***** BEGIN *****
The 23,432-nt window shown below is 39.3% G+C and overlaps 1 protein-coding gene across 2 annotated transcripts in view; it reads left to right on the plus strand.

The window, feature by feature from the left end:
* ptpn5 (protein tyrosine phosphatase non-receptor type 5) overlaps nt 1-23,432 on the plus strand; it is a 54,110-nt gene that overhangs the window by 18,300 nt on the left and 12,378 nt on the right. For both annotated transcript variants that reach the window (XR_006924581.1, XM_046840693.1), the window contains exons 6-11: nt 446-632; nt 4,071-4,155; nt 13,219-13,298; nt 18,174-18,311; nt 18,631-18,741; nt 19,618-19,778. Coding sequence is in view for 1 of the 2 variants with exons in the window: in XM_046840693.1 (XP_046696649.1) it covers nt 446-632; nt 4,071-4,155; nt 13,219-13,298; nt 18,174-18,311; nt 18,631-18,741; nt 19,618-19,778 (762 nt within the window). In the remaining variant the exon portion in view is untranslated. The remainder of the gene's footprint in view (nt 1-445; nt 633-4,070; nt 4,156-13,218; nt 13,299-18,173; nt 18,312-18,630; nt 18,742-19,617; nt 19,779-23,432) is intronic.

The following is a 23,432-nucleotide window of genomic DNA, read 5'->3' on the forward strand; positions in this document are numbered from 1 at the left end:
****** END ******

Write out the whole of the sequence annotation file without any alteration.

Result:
The 23,432-nt window shown below is 39.3% G+C and overlaps 1 protein-coding gene across 2 annotated transcripts in view; it reads left to right on the plus strand.

The window, feature by feature from the left end:
* ptpn5 (protein tyrosine phosphatase non-receptor type 5) overlaps nt 1-23,432 on the plus strand; it is a 54,110-nt gene that overhangs the window by 18,300 nt on the left and 12,378 nt on the right. For both annotated transcript variants that reach the window (XR_006924581.1, XM_046840693.1), the window contains exons 6-11: nt 446-632; nt 4,071-4,155; nt 13,219-13,298; nt 18,174-18,311; nt 18,631-18,741; nt 19,618-19,778. Coding sequence is in view for 1 of the 2 variants with exons in the window: in XM_046840693.1 (XP_046696649.1) it covers nt 446-632; nt 4,071-4,155; nt 13,219-13,298; nt 18,174-18,311; nt 18,631-18,741; nt 19,618-19,778 (762 nt within the window). In the remaining variant the exon portion in view is untranslated. The remainder of the gene's footprint in view (nt 1-445; nt 633-4,070; nt 4,156-13,218; nt 13,299-18,173; nt 18,312-18,630; nt 18,742-19,617; nt 19,779-23,432) is intronic.

The following is a 23,432-nucleotide window of genomic DNA, read 5'->3' on the forward strand; positions in this document are numbered from 1 at the left end: